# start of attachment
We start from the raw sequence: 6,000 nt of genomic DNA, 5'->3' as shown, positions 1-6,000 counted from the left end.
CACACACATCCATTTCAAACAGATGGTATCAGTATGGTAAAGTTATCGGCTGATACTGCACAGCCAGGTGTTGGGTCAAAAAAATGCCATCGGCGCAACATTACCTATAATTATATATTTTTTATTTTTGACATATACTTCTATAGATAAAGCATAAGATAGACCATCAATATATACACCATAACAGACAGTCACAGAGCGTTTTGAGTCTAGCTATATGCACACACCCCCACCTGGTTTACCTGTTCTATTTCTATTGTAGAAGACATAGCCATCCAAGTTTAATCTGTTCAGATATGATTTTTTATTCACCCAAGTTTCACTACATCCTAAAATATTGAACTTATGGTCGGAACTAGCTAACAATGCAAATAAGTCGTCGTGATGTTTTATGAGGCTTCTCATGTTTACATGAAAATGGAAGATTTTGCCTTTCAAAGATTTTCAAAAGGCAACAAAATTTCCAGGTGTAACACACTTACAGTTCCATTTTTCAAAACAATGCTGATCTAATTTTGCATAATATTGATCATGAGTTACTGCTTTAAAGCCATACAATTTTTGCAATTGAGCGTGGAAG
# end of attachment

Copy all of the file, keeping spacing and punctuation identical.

We start from the raw sequence: 6,000 nt of genomic DNA, 5'->3' as shown, positions 1-6,000 counted from the left end.
CACACACATCCATTTCAAACAGATGGTATCAGTATGGTAAAGTTATCGGCTGATACTGCACAGCCAGGTGTTGGGTCAAAAAAATGCCATCGGCGCAACATTACCTATAATTATATATTTTTTATTTTTGACATATACTTCTATAGATAAAGCATAAGATAGACCATCAATATATACACCATAACAGACAGTCACAGAGCGTTTTGAGTCTAGCTATATGCACACACCCCCACCTGGTTTACCTGTTCTATTTCTATTGTAGAAGACATAGCCATCCAAGTTTAATCTGTTCAGATATGATTTTTTATTCACCCAAGTTTCACTACATCCTAAAATATTGAACTTATGGTCGGAACTAGCTAACAATGCAAATAAGTCGTCGTGATGTTTTATGAGGCTTCTCATGTTTACATGAAAATGGAAGATTTTGCCTTTCAAAGATTTTCAAAAGGCAACAAAATTTCCAGGTGTAACACACTTACAGTTCCATTTTTCAAAACAATGCTGATCTAATTTTGCATAATATTGATCATGAGTTACTGCTTTAAAGCCATACAATTTTTGCAATTGAGCGTGGAAG